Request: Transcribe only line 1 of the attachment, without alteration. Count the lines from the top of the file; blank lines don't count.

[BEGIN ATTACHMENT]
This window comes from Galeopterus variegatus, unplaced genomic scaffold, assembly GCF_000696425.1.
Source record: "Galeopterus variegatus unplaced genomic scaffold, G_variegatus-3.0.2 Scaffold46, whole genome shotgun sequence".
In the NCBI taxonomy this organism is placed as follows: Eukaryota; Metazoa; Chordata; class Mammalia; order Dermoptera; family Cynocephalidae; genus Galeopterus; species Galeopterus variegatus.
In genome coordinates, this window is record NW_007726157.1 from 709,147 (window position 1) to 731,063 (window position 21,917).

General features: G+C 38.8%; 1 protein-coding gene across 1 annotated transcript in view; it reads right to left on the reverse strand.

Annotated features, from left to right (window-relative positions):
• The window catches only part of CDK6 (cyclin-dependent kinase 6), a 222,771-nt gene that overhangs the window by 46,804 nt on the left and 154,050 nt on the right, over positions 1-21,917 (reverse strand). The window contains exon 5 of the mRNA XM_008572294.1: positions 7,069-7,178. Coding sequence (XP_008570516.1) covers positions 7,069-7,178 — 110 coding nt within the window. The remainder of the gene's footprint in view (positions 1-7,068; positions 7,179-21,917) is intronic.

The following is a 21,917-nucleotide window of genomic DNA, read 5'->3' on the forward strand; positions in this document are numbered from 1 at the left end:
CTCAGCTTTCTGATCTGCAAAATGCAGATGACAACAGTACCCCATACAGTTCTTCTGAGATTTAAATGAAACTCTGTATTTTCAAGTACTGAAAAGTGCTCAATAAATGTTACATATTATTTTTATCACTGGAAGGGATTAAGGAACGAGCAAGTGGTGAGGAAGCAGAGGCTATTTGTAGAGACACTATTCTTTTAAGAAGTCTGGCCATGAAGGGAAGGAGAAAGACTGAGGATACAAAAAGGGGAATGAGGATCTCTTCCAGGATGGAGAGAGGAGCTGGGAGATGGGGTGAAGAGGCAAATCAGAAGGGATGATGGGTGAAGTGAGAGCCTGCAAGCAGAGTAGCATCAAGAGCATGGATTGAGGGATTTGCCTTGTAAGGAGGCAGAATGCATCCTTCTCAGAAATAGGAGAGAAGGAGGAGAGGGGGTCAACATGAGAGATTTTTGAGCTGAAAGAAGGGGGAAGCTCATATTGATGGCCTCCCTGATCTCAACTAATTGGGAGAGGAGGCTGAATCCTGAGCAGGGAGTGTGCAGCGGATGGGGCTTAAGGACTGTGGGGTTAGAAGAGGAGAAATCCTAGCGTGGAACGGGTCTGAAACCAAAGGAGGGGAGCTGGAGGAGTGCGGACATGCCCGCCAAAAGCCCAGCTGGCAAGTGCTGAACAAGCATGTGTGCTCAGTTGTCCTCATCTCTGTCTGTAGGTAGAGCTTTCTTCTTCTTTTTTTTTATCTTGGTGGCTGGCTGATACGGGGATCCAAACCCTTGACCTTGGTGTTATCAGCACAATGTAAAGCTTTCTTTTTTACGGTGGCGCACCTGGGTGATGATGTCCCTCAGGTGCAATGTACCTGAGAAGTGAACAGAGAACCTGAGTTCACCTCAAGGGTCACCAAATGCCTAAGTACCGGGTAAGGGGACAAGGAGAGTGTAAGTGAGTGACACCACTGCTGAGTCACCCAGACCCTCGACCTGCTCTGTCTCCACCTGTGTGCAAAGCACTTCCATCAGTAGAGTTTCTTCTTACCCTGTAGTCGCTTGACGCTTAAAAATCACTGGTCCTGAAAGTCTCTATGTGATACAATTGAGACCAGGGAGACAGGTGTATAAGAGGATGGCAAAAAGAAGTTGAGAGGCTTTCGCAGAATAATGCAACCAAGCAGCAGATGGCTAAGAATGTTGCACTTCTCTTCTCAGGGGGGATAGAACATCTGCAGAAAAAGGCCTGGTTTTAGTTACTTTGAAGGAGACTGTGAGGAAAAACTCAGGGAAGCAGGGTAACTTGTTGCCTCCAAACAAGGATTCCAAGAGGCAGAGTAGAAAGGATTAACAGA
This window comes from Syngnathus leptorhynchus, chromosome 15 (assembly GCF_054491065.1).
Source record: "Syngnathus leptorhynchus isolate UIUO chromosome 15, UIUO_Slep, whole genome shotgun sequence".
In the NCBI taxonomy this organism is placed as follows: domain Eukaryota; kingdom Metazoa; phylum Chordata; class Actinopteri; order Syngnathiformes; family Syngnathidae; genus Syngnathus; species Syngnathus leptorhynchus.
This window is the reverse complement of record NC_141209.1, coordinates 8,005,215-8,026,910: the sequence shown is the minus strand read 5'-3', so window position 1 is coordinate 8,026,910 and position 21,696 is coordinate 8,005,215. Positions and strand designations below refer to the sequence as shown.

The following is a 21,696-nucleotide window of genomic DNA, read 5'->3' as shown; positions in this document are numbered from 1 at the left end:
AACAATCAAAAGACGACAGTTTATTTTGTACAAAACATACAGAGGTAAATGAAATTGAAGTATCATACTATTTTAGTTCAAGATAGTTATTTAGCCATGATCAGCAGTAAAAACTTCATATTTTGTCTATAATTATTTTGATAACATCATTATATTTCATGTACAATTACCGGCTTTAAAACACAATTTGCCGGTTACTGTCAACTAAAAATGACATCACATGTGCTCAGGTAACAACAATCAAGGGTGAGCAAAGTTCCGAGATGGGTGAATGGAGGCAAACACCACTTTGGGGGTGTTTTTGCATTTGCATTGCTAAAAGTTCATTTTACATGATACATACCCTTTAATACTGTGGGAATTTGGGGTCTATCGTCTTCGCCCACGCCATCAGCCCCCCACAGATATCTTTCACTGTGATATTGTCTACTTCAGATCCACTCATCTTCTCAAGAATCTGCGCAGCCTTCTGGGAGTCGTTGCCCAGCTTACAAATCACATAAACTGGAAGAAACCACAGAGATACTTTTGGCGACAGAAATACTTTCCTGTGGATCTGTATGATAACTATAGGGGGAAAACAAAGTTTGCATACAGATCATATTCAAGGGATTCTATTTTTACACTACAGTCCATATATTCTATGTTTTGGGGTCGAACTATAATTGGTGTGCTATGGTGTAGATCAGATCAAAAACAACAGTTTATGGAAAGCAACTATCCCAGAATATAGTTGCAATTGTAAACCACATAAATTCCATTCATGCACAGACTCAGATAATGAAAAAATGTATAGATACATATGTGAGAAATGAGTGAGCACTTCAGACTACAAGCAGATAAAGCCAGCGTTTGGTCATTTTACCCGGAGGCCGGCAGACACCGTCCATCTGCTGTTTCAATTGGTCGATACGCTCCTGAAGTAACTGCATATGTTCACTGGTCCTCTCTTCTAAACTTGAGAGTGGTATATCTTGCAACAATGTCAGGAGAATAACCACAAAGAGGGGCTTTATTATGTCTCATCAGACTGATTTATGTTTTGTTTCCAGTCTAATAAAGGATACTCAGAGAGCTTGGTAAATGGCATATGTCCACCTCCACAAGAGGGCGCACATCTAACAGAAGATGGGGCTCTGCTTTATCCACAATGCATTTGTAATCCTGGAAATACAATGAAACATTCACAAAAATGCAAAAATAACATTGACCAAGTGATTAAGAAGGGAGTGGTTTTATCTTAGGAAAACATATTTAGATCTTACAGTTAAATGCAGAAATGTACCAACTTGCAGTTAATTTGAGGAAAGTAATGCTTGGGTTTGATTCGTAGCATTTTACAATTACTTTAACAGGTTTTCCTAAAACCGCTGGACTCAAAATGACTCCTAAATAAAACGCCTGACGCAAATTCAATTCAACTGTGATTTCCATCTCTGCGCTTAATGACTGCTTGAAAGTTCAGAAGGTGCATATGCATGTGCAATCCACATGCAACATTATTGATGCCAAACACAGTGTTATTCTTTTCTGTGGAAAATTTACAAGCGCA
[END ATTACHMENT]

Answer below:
This window comes from Galeopterus variegatus, unplaced genomic scaffold, assembly GCF_000696425.1.